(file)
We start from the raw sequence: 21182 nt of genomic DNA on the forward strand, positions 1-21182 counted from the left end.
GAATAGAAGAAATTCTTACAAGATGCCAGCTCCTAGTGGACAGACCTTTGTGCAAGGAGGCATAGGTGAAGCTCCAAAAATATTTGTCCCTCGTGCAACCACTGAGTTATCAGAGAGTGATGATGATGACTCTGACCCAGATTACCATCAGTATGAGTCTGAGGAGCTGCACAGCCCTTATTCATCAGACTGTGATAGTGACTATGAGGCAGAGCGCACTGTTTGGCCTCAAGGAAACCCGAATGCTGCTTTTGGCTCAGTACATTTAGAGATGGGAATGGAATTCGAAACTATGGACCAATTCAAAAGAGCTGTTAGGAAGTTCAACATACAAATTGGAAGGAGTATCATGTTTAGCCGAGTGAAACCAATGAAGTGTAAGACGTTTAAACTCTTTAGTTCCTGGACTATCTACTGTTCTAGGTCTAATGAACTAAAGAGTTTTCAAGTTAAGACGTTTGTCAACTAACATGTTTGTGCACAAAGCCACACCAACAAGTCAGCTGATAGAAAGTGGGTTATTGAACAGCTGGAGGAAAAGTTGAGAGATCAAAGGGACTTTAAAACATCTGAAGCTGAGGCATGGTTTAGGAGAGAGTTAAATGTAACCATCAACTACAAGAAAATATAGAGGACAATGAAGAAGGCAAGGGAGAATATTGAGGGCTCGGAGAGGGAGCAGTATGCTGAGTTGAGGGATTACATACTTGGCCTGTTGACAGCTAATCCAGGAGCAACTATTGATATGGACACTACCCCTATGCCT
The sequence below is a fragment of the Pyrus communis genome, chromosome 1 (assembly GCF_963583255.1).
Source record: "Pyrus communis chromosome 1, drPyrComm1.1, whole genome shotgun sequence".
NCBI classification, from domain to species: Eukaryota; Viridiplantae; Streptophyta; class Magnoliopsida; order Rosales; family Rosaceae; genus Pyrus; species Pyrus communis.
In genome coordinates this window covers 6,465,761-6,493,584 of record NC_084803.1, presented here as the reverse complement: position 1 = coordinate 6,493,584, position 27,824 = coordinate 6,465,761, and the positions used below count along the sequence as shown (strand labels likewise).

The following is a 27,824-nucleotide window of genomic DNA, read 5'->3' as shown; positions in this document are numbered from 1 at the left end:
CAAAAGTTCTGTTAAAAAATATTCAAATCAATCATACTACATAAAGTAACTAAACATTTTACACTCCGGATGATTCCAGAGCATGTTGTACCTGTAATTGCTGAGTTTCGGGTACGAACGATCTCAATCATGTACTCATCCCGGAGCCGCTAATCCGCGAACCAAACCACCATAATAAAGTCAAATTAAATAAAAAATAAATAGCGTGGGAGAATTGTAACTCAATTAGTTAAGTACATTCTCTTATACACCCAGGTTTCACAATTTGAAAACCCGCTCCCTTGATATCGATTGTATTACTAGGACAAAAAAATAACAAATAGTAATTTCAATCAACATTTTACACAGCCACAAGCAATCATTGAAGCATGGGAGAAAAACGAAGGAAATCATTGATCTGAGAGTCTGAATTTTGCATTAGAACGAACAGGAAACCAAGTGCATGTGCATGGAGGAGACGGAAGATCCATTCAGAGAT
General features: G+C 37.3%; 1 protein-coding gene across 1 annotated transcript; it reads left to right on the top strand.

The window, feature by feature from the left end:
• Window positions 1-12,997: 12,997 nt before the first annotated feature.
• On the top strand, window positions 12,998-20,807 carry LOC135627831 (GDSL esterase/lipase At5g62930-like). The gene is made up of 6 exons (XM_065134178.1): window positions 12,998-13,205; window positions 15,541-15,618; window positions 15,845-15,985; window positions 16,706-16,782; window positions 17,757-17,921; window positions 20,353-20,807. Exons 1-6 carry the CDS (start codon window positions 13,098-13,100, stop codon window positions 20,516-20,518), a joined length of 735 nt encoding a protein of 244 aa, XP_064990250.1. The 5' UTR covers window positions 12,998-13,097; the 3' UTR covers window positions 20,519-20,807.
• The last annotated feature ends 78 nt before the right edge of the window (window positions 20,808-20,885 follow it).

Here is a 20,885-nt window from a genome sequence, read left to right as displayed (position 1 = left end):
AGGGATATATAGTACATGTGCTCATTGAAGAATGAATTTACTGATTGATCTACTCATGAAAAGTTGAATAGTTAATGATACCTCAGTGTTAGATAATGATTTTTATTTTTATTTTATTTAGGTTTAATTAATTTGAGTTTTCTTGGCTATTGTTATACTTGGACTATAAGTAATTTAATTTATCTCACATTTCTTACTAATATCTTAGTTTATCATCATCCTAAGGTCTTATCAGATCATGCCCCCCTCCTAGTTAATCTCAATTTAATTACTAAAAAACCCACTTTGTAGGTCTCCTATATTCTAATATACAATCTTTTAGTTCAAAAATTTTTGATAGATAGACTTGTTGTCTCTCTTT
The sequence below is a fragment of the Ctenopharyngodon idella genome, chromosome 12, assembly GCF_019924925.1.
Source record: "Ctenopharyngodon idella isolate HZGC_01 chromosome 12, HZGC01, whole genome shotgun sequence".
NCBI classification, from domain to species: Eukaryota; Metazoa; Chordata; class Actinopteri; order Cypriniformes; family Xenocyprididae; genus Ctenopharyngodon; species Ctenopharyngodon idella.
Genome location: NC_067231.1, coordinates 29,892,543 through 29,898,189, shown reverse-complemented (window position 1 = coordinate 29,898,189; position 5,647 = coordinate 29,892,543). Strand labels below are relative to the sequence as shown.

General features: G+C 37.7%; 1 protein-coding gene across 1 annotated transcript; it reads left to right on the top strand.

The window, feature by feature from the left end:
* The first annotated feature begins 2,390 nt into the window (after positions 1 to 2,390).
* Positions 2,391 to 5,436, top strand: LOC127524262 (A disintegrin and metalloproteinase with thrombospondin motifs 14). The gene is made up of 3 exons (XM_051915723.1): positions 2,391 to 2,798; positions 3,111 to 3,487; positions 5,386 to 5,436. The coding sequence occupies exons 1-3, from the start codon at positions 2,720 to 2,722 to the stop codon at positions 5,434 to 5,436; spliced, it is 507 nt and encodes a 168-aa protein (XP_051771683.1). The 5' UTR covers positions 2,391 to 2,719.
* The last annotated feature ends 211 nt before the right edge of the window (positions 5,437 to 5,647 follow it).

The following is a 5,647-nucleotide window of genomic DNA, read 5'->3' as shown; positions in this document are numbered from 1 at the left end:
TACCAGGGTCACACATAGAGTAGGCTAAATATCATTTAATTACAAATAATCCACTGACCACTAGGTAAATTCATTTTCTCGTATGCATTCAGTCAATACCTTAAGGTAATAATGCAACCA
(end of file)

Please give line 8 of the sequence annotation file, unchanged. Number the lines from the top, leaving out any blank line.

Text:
CAAAAGTTCTGTTAAAAAATATTCAAATCAATCATACTACATAAAGTAACTAAACATTTTACACTCCGGATGATTCCAGAGCATGTTGTACCTGTAATTGCTGAGTTTCGGGTACGAACGATCTCAATCATGTACTCATCCCGGAGCCGCTAATCCGCGAACCAAACCACCATAATAAAGTCAAATTAAATAAAAAATAAATAGCGTGGGAGAATTGTAACTCAATTAGTTAAGTACATTCTCTTATACACCCAGGTTTCACAATTTGAAAACCCGCTCCCTTGATATCGATTGTATTACTAGGACAAAAAAATAACAAATAGTAATTTCAATCAACATTTTACACAGCCACAAGCAATCATTGAAGCATGGGAGAAAAACGAAGGAAATCATTGATCTGAGAGTCTGAATTTTGCATTAGAACGAACAGGAAACCAAGTGCATGTGCATGGAGGAGACGGAAGATCCATTCAGAGAT